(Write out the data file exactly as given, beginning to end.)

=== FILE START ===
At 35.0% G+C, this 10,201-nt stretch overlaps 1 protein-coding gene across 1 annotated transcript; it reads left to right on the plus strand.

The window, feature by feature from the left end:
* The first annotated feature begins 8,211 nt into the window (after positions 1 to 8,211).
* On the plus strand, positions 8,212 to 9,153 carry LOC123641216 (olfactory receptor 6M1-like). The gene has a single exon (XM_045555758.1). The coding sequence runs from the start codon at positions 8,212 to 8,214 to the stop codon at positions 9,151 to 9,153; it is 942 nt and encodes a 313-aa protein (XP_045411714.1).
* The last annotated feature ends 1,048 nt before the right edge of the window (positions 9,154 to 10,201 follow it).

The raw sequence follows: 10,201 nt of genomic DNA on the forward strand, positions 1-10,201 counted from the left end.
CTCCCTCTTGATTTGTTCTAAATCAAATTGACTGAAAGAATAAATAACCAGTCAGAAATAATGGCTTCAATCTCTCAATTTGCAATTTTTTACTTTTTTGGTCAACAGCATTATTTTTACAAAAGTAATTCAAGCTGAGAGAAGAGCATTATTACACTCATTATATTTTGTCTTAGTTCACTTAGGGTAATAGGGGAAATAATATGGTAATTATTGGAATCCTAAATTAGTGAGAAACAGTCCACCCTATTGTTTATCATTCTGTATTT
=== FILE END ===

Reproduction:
At 35.0% G+C, this 10,201-nt stretch overlaps 1 protein-coding gene across 1 annotated transcript; it reads left to right on the plus strand.

The window, feature by feature from the left end:
* The first annotated feature begins 8,211 nt into the window (after positions 1 to 8,211).
* On the plus strand, positions 8,212 to 9,153 carry LOC123641216 (olfactory receptor 6M1-like). The gene has a single exon (XM_045555758.1). The coding sequence runs from the start codon at positions 8,212 to 8,214 to the stop codon at positions 9,151 to 9,153; it is 942 nt and encodes a 313-aa protein (XP_045411714.1).
* The last annotated feature ends 1,048 nt before the right edge of the window (positions 9,154 to 10,201 follow it).

The raw sequence follows: 10,201 nt of genomic DNA on the forward strand, positions 1-10,201 counted from the left end.
CTCCCTCTTGATTTGTTCTAAATCAAATTGACTGAAAGAATAAATAACCAGTCAGAAATAATGGCTTCAATCTCTCAATTTGCAATTTTTTACTTTTTTGGTCAACAGCATTATTTTTACAAAAGTAATTCAAGCTGAGAGAAGAGCATTATTACACTCATTATATTTTGTCTTAGTTCACTTAGGGTAATAGGGGAAATAATATGGTAATTATTGGAATCCTAAATTAGTGAGAAACAGTCCACCCTATTGTTTATCATTCTGTATTT